|CAPSEL, RANDY - Animal And Plant Health Inspection Service (APHIS)|
|HOFFMAN, LORRAINE - Iowa State University|
|THOEN, CHARLES - Iowa State University|
Submitted to: Meeting Abstract
Publication Type: Abstract Only
Publication Acceptance Date: 8/9/2009
Publication Date: 8/9/2009
Citation: Capsel, R., Bannantine, J.P., Hoffman, L., Thoen, C. 2009. Production and Evaluation of an Improved Mycobacterium avium subsp. paratuberculosis Purified Protein Derivative for Use in In-Vivo and In-Vitro Diagnostic Testing [abstract].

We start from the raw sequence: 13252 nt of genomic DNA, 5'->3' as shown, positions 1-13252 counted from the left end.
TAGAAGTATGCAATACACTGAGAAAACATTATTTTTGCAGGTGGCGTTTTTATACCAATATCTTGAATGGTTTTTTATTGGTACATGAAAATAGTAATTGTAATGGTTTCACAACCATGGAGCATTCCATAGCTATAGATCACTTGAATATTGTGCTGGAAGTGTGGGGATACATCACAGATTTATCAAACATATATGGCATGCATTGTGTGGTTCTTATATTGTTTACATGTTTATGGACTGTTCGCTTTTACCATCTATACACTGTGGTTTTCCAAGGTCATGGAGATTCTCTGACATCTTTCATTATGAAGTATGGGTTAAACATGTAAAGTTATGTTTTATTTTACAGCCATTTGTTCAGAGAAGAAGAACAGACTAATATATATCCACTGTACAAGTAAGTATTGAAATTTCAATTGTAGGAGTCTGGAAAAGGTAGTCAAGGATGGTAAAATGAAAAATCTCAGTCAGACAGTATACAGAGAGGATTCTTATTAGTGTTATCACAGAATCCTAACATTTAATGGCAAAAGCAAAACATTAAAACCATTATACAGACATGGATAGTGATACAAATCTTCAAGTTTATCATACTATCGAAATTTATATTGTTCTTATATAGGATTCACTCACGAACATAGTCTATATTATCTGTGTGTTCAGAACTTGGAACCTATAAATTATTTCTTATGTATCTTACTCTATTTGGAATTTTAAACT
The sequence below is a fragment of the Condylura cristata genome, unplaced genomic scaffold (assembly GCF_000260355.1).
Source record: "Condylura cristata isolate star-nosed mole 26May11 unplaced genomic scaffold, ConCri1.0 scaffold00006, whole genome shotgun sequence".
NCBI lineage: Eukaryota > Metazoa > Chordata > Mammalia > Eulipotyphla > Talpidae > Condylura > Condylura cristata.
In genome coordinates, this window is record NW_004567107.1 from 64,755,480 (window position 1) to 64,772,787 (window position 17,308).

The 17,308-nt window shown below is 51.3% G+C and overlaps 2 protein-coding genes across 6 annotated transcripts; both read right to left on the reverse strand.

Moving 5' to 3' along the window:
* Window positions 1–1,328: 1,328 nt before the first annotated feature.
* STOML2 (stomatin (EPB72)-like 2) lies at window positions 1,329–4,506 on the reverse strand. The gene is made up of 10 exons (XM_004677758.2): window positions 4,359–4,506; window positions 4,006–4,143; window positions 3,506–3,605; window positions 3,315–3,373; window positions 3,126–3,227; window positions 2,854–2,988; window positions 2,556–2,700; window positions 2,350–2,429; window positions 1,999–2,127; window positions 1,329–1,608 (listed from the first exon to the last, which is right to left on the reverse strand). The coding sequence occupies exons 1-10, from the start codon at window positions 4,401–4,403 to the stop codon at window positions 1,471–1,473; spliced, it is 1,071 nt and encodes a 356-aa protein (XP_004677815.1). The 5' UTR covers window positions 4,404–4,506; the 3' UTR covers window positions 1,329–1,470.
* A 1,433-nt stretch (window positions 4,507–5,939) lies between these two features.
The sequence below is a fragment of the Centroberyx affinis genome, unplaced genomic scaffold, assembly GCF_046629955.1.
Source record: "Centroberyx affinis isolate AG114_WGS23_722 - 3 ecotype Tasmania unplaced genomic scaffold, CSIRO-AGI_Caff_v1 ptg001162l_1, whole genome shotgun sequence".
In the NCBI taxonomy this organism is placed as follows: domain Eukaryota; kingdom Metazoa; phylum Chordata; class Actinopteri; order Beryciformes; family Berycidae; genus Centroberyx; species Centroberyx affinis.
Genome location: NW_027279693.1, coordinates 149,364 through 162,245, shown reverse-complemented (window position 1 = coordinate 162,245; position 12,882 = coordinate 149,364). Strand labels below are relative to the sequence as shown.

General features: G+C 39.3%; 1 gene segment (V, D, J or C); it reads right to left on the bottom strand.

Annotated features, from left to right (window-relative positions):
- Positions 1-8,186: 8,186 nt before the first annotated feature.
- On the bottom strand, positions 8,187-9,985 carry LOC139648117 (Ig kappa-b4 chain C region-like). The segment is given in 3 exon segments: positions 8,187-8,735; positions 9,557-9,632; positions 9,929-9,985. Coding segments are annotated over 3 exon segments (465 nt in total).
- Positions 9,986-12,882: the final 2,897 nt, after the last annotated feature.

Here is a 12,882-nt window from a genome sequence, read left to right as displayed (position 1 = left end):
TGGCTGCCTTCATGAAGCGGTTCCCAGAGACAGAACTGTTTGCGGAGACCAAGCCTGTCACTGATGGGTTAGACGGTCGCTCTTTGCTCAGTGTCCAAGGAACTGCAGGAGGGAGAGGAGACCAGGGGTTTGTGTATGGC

Technical Abstract: Purified protein derivatives (PPD’s) were prepared from the cultured filtrate of Mycobacterium avium subsp. paratuberculosis (MAP) ATCC strain 19698. Production of PPD has historically been problematic for maintaining optimal floating cultures yielding defined immunogenic components. To obtain more consistent and potent PPD preparations, production methods must be re-evaluated for process improvements and culture selection. PPD production was conducted using Mycobacterium avium subsp. paratuberculosis (MAP) ATCC strain 19698 and two recent bovine field isolates utilizing both Povitsky bottles and Erlenmeyer flasks. Traditional production consisted of floating culture incubation at 37oC, live organism inactivation by autoclaving 30 minutes at 121oC, and coarse filtration to remove cellular debris. Proteins were subsequently precipitated by adding trichloroacetic acid to a final 4% concentration in the suspension. Floating cultures were readily maintained from the ATCC 19698 culture, but similar suspension cultures were difficult to obtain from the field isolates due to difficulties to grow on the liquid media. Culture production in Erlenmeyer flasks was superior to that of Povitsky bottles as determined by floating culture mat density, incubation duration, and consistent media suspension characteristics. SDS-PAGE evaluation of four production lots did identify specific protein bands, but were difficult to discern due to protein smearing. Rabbit antiserum raised against NVSL Johnin Lot 1 was utilized to evaluate four ATCC 19698 production lots by immunoblot. Immunoblot results from the four new production lots indicated reactivity equal to or greater than Johnin Lot 1. Results indicate that the current production procedures are capable of producing Johnin PPD equivalent to the current NVSL Johnin Lot 1, but a need exists to further evaluate processing procedures, with a goal of producing a PPD which is better defined. The antisera raised against Johnin Lot 1 will be used to screen a MAP DNA expression library to identify proteins present within the PPD.